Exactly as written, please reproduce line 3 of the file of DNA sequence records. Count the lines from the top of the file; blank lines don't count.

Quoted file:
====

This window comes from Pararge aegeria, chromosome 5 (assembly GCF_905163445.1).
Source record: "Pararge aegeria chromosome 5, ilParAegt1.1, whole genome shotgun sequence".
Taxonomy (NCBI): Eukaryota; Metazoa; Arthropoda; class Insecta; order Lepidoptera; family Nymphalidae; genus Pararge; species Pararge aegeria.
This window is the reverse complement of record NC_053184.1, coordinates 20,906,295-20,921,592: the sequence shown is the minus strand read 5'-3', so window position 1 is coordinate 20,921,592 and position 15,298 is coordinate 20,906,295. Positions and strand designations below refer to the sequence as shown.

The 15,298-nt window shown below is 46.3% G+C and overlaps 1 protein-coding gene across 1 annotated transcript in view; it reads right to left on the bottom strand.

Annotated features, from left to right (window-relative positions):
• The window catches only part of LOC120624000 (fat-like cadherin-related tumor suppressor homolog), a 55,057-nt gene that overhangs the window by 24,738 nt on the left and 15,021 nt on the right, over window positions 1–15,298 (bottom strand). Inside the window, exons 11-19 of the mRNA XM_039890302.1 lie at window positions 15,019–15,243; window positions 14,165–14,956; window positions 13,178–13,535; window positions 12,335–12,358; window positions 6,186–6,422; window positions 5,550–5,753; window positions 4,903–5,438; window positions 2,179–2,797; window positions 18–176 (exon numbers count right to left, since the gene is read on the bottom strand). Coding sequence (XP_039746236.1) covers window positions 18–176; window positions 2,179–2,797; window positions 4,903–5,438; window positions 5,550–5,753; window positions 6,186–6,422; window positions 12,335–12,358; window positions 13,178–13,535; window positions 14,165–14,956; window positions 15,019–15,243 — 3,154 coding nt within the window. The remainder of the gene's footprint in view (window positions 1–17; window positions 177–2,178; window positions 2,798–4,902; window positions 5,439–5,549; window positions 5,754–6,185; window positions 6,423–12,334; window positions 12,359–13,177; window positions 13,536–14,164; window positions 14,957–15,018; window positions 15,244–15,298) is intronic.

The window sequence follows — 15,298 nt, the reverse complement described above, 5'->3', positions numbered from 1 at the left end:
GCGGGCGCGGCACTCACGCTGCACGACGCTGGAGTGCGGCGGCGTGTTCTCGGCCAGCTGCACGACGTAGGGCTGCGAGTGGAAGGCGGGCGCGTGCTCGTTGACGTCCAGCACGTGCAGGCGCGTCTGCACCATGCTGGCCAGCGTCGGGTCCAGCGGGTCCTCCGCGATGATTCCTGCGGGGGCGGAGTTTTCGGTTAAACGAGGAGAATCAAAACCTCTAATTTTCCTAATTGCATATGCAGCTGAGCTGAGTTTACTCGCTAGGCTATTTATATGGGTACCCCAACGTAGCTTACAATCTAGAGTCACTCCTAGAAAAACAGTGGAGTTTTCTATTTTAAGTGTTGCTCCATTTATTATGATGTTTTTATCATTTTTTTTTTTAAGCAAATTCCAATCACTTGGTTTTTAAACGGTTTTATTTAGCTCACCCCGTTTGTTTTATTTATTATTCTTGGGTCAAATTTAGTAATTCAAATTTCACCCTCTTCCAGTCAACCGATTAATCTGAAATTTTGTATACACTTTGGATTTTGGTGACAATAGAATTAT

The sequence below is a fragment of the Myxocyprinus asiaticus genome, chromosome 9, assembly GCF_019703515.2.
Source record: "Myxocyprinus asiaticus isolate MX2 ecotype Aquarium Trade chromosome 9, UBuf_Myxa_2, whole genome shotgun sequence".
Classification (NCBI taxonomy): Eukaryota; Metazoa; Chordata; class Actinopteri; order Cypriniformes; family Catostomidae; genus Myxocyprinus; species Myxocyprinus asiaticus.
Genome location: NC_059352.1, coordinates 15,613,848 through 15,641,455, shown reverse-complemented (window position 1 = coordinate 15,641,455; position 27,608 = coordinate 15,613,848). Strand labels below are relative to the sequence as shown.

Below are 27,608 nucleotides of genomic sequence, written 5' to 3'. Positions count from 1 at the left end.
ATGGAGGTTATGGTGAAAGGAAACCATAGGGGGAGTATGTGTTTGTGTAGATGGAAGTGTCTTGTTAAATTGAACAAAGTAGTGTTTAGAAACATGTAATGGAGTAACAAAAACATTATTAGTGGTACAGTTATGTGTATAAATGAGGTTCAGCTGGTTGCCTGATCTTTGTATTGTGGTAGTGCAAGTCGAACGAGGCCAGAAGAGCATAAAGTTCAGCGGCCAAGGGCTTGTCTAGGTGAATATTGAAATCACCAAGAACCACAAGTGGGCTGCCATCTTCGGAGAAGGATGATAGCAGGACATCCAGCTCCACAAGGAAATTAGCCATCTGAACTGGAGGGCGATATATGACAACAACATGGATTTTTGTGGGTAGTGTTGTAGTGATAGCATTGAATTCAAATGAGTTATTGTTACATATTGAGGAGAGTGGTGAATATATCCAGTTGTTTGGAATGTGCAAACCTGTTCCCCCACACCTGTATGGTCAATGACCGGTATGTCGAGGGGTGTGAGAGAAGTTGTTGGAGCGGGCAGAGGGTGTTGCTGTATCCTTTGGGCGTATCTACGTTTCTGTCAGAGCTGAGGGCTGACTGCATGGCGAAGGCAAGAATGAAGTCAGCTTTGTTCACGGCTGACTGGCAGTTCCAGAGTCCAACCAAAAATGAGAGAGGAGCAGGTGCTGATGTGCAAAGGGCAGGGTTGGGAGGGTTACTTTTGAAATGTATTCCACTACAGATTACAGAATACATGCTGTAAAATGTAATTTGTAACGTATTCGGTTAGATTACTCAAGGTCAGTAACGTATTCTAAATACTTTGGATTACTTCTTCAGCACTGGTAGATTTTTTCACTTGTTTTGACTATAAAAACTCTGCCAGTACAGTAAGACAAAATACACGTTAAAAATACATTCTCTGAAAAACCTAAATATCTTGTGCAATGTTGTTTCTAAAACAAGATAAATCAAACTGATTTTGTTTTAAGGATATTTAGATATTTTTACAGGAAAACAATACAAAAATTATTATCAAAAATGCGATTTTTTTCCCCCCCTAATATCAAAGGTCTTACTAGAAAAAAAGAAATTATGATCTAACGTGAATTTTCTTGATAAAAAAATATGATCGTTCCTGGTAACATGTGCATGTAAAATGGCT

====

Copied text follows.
Taxonomy (NCBI): Eukaryota; Metazoa; Arthropoda; class Insecta; order Lepidoptera; family Nymphalidae; genus Pararge; species Pararge aegeria.